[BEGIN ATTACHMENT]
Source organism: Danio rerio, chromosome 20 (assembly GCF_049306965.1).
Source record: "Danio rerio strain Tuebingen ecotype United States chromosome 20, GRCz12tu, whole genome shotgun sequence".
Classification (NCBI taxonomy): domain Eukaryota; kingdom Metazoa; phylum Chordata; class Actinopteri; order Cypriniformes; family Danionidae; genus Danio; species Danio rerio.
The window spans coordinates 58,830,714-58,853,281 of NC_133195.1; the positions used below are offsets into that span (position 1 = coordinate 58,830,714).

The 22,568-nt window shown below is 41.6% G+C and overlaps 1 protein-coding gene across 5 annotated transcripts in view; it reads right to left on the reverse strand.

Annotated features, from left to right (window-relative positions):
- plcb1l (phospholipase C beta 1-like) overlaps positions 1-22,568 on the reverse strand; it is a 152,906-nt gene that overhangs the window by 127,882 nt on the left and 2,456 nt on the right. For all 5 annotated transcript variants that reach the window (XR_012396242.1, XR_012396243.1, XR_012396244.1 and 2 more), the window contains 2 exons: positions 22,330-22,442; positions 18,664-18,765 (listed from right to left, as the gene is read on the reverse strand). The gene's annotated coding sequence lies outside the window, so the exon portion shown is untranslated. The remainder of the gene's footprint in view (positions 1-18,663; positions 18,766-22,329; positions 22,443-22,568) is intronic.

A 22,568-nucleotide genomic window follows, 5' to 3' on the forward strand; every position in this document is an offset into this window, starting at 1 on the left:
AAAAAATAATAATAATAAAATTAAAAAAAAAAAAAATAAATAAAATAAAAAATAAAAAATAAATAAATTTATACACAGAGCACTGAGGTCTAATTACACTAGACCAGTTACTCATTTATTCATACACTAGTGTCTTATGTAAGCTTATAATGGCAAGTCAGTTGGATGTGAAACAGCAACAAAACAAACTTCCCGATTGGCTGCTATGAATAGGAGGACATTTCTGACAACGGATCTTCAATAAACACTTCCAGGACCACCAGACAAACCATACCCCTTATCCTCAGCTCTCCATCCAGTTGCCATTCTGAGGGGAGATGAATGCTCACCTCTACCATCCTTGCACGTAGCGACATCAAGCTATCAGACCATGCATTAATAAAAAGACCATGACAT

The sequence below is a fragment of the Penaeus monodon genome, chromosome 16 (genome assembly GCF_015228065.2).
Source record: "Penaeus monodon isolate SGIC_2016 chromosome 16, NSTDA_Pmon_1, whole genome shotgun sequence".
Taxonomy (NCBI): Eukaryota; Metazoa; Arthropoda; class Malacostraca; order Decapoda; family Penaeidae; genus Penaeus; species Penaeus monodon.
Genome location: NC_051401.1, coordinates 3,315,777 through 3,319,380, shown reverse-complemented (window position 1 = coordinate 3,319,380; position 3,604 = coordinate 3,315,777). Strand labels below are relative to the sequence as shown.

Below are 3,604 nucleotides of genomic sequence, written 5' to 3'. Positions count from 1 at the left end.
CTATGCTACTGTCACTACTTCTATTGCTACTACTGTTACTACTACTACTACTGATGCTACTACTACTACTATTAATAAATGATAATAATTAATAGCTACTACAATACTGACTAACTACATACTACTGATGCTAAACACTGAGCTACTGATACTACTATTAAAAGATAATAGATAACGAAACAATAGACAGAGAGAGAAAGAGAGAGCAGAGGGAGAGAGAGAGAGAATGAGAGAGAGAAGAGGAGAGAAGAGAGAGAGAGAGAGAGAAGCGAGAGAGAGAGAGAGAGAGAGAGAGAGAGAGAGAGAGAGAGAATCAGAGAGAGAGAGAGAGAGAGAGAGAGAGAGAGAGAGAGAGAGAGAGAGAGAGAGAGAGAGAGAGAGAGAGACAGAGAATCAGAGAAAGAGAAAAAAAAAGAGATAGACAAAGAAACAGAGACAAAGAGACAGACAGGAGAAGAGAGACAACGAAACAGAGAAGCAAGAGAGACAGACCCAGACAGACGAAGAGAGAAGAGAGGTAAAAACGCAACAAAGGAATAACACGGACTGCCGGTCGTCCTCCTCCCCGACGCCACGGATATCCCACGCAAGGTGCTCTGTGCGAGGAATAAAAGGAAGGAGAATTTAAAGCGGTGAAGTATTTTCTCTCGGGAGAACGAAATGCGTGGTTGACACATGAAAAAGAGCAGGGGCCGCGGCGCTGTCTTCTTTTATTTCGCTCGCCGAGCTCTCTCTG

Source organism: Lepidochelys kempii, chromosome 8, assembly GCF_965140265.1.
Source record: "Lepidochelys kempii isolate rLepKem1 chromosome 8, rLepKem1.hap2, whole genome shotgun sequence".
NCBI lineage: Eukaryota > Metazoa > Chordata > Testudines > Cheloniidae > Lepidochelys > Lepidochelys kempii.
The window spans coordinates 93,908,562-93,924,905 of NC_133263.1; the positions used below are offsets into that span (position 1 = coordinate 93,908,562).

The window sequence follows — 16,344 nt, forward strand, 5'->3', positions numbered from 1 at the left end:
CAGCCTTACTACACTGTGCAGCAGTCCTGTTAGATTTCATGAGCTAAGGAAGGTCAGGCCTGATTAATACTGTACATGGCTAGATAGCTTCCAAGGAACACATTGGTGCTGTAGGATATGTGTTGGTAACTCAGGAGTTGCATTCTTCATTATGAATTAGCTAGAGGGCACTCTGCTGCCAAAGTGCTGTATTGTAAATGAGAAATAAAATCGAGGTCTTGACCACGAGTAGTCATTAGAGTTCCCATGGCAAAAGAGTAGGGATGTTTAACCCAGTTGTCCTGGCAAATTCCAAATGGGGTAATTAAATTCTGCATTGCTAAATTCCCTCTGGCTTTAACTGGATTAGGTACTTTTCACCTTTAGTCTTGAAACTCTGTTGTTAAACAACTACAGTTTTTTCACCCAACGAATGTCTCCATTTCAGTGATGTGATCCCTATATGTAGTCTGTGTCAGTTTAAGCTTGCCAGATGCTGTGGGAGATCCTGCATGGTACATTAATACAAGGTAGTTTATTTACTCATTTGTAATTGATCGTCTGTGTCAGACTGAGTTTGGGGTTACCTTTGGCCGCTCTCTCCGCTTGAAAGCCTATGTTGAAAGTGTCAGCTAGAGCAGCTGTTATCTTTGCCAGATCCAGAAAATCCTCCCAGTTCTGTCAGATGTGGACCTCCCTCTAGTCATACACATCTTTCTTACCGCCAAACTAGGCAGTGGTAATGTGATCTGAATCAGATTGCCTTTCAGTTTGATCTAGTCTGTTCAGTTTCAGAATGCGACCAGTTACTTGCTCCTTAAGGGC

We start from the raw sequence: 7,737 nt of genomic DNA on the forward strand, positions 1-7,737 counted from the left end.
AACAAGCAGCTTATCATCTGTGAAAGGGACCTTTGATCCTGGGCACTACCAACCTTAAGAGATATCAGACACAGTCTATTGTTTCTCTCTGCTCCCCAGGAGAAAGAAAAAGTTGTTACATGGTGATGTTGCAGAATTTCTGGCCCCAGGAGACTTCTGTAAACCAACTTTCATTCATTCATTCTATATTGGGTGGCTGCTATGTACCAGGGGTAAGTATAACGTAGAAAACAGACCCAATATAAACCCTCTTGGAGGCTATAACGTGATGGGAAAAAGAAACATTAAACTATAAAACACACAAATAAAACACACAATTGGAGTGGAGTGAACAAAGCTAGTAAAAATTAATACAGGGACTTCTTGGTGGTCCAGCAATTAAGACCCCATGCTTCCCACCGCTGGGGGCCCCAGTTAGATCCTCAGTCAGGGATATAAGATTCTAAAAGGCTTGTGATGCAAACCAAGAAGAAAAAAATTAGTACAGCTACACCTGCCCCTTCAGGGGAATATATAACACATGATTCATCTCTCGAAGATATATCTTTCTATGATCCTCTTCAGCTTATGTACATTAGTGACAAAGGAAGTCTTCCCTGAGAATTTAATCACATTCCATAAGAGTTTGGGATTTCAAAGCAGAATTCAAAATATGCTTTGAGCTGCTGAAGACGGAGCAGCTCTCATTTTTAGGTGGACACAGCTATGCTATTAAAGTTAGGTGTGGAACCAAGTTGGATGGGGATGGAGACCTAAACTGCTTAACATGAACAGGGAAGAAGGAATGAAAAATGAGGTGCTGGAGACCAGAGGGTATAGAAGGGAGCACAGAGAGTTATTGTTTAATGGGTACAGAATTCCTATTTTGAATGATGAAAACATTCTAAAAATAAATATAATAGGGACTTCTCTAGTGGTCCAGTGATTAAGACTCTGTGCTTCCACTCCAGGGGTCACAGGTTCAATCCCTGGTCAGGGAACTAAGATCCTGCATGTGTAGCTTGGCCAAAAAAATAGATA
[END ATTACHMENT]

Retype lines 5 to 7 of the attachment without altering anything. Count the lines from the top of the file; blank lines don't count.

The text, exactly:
The 22,568-nt window shown below is 41.6% G+C and overlaps 1 protein-coding gene across 5 annotated transcripts in view; it reads right to left on the reverse strand.

Annotated features, from left to right (window-relative positions):
- plcb1l (phospholipase C beta 1-like) overlaps positions 1-22,568 on the reverse strand; it is a 152,906-nt gene that overhangs the window by 127,882 nt on the left and 2,456 nt on the right. For all 5 annotated transcript variants that reach the window (XR_012396242.1, XR_012396243.1, XR_012396244.1 and 2 more), the window contains 2 exons: positions 22,330-22,442; positions 18,664-18,765 (listed from right to left, as the gene is read on the reverse strand). The gene's annotated coding sequence lies outside the window, so the exon portion shown is untranslated. The remainder of the gene's footprint in view (positions 1-18,663; positions 18,766-22,329; positions 22,443-22,568) is intronic.